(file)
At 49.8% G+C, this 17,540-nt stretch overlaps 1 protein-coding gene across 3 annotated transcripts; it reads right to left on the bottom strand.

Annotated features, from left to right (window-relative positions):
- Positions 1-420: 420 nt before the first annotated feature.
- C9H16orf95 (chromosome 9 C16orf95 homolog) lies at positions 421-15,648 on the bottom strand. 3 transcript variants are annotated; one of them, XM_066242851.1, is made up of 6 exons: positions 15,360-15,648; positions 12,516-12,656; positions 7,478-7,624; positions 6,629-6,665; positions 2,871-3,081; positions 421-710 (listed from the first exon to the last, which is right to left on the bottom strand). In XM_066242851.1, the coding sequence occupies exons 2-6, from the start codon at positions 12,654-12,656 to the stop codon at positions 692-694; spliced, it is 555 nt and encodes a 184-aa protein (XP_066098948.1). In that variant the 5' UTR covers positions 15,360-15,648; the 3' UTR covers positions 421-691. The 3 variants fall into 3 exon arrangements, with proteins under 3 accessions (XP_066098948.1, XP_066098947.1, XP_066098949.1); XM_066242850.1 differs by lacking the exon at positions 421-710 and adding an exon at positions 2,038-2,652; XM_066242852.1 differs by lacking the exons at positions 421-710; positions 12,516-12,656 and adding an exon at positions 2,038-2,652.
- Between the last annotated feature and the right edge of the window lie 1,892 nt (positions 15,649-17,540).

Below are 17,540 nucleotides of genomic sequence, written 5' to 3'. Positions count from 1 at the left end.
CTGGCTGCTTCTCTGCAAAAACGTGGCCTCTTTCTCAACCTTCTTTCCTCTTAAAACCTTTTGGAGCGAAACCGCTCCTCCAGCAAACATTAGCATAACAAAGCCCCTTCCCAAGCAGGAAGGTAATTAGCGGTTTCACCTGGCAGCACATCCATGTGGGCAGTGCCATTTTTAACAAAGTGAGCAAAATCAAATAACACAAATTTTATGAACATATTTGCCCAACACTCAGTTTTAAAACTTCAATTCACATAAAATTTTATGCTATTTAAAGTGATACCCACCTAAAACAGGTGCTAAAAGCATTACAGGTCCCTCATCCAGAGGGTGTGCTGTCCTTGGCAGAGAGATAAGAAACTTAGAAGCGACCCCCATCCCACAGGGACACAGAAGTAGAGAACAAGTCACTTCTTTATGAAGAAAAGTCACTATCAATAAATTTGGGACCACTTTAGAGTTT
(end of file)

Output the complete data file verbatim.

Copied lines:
At 49.8% G+C, this 17,540-nt stretch overlaps 1 protein-coding gene across 3 annotated transcripts; it reads right to left on the bottom strand.

Annotated features, from left to right (window-relative positions):
- Positions 1-420: 420 nt before the first annotated feature.
- C9H16orf95 (chromosome 9 C16orf95 homolog) lies at positions 421-15,648 on the bottom strand. 3 transcript variants are annotated; one of them, XM_066242851.1, is made up of 6 exons: positions 15,360-15,648; positions 12,516-12,656; positions 7,478-7,624; positions 6,629-6,665; positions 2,871-3,081; positions 421-710 (listed from the first exon to the last, which is right to left on the bottom strand). In XM_066242851.1, the coding sequence occupies exons 2-6, from the start codon at positions 12,654-12,656 to the stop codon at positions 692-694; spliced, it is 555 nt and encodes a 184-aa protein (XP_066098948.1). In that variant the 5' UTR covers positions 15,360-15,648; the 3' UTR covers positions 421-691. The 3 variants fall into 3 exon arrangements, with proteins under 3 accessions (XP_066098948.1, XP_066098947.1, XP_066098949.1); XM_066242850.1 differs by lacking the exon at positions 421-710 and adding an exon at positions 2,038-2,652; XM_066242852.1 differs by lacking the exons at positions 421-710; positions 12,516-12,656 and adding an exon at positions 2,038-2,652.
- Between the last annotated feature and the right edge of the window lie 1,892 nt (positions 15,649-17,540).

Below are 17,540 nucleotides of genomic sequence, written 5' to 3'. Positions count from 1 at the left end.
CTGGCTGCTTCTCTGCAAAAACGTGGCCTCTTTCTCAACCTTCTTTCCTCTTAAAACCTTTTGGAGCGAAACCGCTCCTCCAGCAAACATTAGCATAACAAAGCCCCTTCCCAAGCAGGAAGGTAATTAGCGGTTTCACCTGGCAGCACATCCATGTGGGCAGTGCCATTTTTAACAAAGTGAGCAAAATCAAATAACACAAATTTTATGAACATATTTGCCCAACACTCAGTTTTAAAACTTCAATTCACATAAAATTTTATGCTATTTAAAGTGATACCCACCTAAAACAGGTGCTAAAAGCATTACAGGTCCCTCATCCAGAGGGTGTGCTGTCCTTGGCAGAGAGATAAGAAACTTAGAAGCGACCCCCATCCCACAGGGACACAGAAGTAGAGAACAAGTCACTTCTTTATGAAGAAAAGTCACTATCAATAAATTTGGGACCACTTTAGAGTTT